Put them on your Valentine's Day menu—and ignite desire.
You already know that chocolate has a reputation as a potent aphrodisiac, thanks in part to its high caffeine and antioxidant content and melt-in-your-mouth texture. No wonder chocolate in all forms is tempting you in store windows and on your social feed right now, as Valentine's Day is about to arrive.
But chocolate isn't the only food that can prime you physically or mentally for a bedroom session. Plenty of others can also put you in a let's-get-it-on kind of mindset, research suggests. Some amp your libido and energy, others give you a mood boost, and some simply have a silky, sensual deliciousness that makes you feel relaxed and indulgent. If you're hoping for some sexytime this Valentine's Day, put these six expert-recommended aphrodisiacs on your menu.
Ancient Greeks considered olive oil to be a cure for impotence, and they're clearly onto something. Rich in monosaturated fats, this oil can help increase blood flow, says nutritionist Julie Upton, RD. Better blood flow means more energy and circulation, which can make you feel more aroused.
Maca is a South American plant cultivated in the Andes for thousands of years. Newly trendy as a powder you can add to soups, acai bowls, and smoothies, a preliminary study suggests that it can pump libido—perhaps because it's such a nutritional superstar, loaded with energy- and libido-boosting amino acids, zinc, and iron.
Oysters have long been considered an aphrodisiac, but they're not the only seafood that can ignite desire. Upton says that scallops, mussels, and clams all contain two specific amino acids that increase sex hormone production in men and women. There's one catch though: These bivalves "must be eaten raw to score the nutritional benefits," notes Upton. Good thing oysters and scallops can be consumed uncooked, she says.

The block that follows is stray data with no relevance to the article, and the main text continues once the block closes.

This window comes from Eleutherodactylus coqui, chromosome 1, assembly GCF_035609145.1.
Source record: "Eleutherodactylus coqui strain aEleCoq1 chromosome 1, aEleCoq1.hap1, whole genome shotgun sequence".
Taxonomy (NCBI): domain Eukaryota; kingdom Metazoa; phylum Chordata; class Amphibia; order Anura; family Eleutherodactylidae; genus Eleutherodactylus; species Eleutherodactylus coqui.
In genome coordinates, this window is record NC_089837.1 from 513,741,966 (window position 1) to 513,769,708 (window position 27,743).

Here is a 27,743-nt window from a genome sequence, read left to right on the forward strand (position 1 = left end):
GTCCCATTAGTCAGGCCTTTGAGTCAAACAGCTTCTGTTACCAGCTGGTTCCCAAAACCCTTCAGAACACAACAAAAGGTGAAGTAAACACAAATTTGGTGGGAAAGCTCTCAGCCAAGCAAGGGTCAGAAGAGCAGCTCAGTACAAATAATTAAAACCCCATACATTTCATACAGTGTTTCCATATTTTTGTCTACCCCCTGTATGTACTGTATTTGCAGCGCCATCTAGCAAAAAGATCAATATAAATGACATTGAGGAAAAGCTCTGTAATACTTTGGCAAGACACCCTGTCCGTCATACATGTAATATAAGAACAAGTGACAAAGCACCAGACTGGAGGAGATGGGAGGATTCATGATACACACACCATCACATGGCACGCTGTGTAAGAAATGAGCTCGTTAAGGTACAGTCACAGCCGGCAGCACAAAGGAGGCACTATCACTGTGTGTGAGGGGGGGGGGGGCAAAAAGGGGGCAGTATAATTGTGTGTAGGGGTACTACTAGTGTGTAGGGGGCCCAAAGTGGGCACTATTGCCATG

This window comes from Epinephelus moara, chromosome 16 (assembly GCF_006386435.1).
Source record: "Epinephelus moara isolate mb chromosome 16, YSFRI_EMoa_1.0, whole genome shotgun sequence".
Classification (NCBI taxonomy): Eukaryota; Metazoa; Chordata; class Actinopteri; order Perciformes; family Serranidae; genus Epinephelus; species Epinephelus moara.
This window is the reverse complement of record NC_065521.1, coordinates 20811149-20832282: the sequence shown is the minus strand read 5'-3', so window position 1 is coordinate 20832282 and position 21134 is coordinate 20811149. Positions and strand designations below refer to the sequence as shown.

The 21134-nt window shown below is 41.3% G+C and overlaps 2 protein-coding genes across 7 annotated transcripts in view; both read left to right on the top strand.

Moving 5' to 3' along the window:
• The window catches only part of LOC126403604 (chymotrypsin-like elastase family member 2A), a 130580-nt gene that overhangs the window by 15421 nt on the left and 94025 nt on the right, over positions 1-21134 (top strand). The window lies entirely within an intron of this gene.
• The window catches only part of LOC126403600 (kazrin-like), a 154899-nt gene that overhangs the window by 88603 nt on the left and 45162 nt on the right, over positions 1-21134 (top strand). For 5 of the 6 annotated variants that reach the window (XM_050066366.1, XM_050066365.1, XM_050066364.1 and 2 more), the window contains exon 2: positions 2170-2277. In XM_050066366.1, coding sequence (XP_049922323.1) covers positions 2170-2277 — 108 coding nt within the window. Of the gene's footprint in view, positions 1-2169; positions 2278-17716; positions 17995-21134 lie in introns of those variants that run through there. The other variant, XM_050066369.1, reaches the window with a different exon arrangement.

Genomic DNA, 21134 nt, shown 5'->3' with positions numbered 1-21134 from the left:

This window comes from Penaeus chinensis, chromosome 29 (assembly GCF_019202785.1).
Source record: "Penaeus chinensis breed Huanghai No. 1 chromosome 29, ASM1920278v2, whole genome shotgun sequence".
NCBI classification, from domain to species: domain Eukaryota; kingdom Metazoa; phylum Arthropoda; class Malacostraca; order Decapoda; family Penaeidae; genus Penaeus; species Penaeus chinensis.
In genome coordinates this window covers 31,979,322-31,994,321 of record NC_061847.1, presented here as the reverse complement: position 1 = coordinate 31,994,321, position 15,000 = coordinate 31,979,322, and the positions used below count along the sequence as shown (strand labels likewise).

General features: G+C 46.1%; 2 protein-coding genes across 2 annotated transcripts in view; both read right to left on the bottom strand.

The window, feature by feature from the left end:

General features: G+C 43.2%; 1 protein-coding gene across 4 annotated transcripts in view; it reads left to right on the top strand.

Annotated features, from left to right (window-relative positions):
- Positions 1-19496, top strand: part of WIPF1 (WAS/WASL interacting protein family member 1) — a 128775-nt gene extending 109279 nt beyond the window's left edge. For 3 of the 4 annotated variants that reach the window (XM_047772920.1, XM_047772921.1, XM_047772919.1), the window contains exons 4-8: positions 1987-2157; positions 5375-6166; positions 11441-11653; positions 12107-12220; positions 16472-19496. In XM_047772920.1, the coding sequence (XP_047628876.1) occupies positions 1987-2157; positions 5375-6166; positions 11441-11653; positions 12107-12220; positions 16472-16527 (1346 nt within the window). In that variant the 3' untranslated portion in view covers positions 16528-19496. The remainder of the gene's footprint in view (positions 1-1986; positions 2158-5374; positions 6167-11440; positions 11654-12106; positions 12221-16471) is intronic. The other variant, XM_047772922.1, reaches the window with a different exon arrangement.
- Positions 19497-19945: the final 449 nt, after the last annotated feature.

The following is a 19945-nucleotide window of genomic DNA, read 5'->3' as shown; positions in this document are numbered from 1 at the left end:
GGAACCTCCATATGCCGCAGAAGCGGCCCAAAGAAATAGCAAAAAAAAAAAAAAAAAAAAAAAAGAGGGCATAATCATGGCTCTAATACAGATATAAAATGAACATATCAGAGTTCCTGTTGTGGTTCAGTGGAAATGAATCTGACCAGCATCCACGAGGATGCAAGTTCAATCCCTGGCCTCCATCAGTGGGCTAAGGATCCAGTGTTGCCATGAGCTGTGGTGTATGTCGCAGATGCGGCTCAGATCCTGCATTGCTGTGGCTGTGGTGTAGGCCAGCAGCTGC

A candle-lit steak dinner may sound super romantic, but plant-based protein is actually the best for your sexual health. The top choices? "Choose nuts," suggests Upton, who adds that the monosaturated fat in tree nuts such as almonds makes them excellent for heart health—as well as the health of your private parts, since they help improve blood flow down below, she says. Consume almonds as a snack, blend them into smoothies, or add them to your main course as a topping or crunchy crust.
Chefs add hot peppers to spice up a dish—and they can spice you up as well. Red chile peppers fire up nerve endings, make you sweat, and give you an adrenaline-boosting energy surge you can put to good use in the bedroom. Like all spices, they also have anti-inflammatory properties and make you feel more healthy overall, says Upton.
Soy-based foods like tofu are high in protein, providing a steady energy surge to power sexual stamina. Soy products are also low in saturated fat and can increase blood flow and potentially boost arousal. And though it's controversial, some studies have suggested that the natural estrogen in soy-based foods, phytoestrogens, can supplement your own natural estrogen, possibly affecting arousal.
Just as important as what you eat, however, is who you're enjoying your food with and the atmosphere you're dining in. Those environmental factors can make it so a food that doesn't have any known aphrodisiac powers still leaves you feeling sexy. "The good news is your brain is the largest sex organ," says Donnica Moore, MD, a gynecologist and host of the podcast In the Ladies Room With Dr. Donnica. "If a pleasant memory from your past involved a particular food, the next time you eat it you may associate it with sexual desire."